In thinking about the recalcitrant warming, it is useful to return once again to our two box model (post #4, ignoring the limitations of this model discussed in post #5)
On time scales long compared to the fast relaxation time of the surface box with temperature , we have
When the forcing is turned off, The solution relaxes on the fast time scale to
so the response is the sum of the recalcitrant part and fast response proportional to the forcing
An important implication of this plot, taking it at face value, is that the recalcitrant component of surface warming is small at present, implying that the response up to this point can be accurately approximated by the fast component of the response in isolation, which simply consists of rescaling the TCR with the forcing.
Another implication is that acceleration of the warming from the 20th to the 21st century is not primarily due to saturation of the heat uptake (this only accounts for the 0.4K growth of the recalcitrant component), but is primarily just due to acceleration of the growth of the radiative forcing.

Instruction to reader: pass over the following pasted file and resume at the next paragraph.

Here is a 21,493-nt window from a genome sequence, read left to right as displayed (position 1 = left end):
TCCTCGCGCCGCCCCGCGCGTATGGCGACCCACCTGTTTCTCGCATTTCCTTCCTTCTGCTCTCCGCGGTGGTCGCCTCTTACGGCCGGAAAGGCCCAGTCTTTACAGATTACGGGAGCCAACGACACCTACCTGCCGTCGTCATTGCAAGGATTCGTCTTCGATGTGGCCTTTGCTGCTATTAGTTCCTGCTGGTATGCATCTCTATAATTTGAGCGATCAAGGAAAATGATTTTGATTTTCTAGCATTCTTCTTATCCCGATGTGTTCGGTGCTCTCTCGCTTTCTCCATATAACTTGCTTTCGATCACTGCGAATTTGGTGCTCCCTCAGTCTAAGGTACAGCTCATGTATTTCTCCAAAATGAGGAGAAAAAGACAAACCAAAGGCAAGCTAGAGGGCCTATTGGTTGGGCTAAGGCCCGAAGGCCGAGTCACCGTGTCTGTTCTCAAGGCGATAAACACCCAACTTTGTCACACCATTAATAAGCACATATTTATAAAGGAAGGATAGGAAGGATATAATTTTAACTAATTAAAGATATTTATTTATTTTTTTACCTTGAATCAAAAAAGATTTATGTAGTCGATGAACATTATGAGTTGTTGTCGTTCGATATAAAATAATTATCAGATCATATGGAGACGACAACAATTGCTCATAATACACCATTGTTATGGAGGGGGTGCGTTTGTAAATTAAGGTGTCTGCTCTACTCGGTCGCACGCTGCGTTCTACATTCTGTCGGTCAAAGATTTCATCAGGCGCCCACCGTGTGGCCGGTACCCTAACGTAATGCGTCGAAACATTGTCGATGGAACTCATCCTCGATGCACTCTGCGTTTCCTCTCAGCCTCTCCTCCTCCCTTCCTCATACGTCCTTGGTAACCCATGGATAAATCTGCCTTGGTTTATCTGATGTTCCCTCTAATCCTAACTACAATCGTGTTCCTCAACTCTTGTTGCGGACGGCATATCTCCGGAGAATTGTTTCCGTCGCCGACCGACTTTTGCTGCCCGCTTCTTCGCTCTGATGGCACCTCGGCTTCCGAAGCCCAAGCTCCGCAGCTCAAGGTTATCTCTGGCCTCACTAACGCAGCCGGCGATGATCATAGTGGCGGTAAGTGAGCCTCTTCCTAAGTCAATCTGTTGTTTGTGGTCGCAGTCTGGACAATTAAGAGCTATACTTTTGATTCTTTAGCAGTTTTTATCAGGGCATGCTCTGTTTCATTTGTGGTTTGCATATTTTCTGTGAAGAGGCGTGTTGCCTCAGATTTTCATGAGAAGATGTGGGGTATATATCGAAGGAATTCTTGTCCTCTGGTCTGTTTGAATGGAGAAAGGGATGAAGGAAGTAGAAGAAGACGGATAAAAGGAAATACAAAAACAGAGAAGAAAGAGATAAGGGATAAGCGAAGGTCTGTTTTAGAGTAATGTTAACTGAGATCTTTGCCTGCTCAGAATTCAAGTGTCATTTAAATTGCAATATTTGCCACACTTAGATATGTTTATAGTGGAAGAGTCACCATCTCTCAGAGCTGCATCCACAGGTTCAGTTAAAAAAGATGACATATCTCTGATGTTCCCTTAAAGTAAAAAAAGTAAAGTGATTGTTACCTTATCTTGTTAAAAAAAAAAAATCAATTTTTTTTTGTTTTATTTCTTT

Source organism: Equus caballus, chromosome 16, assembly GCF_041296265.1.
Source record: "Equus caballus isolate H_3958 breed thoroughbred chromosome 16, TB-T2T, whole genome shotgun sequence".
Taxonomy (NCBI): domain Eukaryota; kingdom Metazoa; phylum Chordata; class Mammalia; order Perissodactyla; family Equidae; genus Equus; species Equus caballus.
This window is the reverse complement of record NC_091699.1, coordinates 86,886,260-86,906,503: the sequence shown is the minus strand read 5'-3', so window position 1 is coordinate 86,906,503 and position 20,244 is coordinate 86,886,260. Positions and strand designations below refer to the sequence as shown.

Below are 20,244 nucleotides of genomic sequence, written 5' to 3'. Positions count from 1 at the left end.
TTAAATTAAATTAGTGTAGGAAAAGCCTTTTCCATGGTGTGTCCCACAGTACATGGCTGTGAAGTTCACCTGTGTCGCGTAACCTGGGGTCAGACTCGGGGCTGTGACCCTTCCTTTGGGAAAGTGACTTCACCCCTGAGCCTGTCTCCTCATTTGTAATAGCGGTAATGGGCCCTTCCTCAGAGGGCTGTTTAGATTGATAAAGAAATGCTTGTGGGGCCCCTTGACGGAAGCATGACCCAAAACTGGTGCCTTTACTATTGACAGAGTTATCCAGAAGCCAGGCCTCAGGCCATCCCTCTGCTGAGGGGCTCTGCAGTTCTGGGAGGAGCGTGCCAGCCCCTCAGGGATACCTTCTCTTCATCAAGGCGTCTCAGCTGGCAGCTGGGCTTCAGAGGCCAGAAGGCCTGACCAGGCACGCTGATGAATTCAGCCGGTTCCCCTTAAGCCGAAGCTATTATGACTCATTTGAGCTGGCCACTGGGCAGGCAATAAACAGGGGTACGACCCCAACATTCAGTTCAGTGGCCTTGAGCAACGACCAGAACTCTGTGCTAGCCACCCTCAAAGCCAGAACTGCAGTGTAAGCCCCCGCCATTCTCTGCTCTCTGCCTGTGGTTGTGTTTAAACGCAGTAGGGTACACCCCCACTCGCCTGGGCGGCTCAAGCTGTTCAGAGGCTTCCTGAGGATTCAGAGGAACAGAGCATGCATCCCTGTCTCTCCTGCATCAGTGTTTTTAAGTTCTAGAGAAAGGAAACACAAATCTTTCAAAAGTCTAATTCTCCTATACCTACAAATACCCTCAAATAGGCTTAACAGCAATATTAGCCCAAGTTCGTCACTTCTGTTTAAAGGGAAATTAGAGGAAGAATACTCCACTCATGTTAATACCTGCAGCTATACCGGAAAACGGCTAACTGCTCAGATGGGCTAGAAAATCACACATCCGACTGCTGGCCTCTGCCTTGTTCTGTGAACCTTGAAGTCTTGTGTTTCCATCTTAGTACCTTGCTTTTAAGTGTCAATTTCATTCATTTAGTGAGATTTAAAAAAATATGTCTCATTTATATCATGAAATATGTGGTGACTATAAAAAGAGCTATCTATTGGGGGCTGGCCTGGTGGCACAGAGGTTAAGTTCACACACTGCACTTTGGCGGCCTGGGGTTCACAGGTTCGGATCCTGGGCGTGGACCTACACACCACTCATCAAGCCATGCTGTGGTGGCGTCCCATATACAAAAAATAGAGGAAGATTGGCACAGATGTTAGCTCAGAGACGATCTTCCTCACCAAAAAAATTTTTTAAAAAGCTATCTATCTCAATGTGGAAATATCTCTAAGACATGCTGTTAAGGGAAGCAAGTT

It is important to keep in mind the limitations of this idealized picture. There is no reason to expect the slow response to be characterized by one time scale. But more importantly for this line of argument, there is no obvious reason why intermediate time scales, related to sea ice or the relatively shallow circulations that maintain the structure of the main thermocline, could not play more of a role in the transient response of surface temperature, filling in the spectral gap between our fast and slow time scales, and requiring a more elaborate analysis of the linear response in the frequency domain.
[The views expressed on this blog are in no sense official positions of the Geophysical Fluid Dynamics Laboratory, the National Oceanic and Atmospheric Administration, or the Department of Commerce.]